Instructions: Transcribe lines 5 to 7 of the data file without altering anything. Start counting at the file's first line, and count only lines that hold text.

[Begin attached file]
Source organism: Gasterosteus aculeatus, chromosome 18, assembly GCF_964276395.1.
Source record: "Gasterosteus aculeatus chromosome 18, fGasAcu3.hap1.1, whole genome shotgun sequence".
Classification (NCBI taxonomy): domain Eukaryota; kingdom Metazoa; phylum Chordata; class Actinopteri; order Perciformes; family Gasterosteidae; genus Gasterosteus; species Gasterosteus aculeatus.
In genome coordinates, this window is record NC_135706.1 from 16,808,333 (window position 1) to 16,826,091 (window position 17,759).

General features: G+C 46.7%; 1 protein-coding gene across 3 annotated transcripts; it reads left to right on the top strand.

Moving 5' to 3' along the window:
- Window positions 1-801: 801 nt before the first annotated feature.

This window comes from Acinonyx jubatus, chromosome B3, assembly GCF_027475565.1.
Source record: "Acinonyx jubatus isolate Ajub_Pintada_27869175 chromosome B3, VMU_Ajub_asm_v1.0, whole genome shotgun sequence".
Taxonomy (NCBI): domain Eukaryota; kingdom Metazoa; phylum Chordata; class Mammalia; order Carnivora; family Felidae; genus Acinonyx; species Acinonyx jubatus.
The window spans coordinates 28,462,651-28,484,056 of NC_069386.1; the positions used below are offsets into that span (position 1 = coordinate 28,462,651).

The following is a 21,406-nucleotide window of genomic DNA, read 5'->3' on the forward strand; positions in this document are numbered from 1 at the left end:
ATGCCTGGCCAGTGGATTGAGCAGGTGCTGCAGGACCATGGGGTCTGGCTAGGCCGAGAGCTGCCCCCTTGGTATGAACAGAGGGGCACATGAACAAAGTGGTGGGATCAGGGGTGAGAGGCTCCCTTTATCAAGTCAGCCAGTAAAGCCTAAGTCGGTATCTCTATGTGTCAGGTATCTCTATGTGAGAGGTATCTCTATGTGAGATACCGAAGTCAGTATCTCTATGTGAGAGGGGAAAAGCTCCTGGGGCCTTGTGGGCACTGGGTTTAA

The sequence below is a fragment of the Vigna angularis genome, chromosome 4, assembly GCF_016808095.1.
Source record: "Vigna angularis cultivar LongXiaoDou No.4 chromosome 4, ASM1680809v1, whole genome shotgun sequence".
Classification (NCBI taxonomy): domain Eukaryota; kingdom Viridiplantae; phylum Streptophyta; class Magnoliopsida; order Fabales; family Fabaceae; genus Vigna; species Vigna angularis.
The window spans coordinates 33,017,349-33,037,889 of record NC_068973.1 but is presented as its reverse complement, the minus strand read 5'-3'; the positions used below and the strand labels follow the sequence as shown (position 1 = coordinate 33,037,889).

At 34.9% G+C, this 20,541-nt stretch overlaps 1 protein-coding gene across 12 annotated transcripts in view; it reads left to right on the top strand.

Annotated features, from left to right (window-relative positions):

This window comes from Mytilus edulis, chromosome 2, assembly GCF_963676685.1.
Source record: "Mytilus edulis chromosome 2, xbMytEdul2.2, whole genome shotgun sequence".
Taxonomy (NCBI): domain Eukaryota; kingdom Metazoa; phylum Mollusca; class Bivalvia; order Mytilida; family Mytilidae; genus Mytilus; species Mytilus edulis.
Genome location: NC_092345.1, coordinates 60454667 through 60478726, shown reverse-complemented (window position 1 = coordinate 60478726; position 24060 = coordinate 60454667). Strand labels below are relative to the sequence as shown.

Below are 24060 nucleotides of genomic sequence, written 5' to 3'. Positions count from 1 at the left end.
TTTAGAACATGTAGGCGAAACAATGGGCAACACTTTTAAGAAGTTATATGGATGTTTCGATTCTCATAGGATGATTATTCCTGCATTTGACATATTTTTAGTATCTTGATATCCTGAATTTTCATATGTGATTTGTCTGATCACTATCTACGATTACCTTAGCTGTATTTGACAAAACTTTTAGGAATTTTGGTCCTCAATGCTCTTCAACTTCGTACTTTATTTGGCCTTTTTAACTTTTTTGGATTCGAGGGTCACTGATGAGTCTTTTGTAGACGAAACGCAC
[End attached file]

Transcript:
General features: G+C 46.7%; 1 protein-coding gene across 3 annotated transcripts; it reads left to right on the top strand.

Moving 5' to 3' along the window:
- Window positions 1-801: 801 nt before the first annotated feature.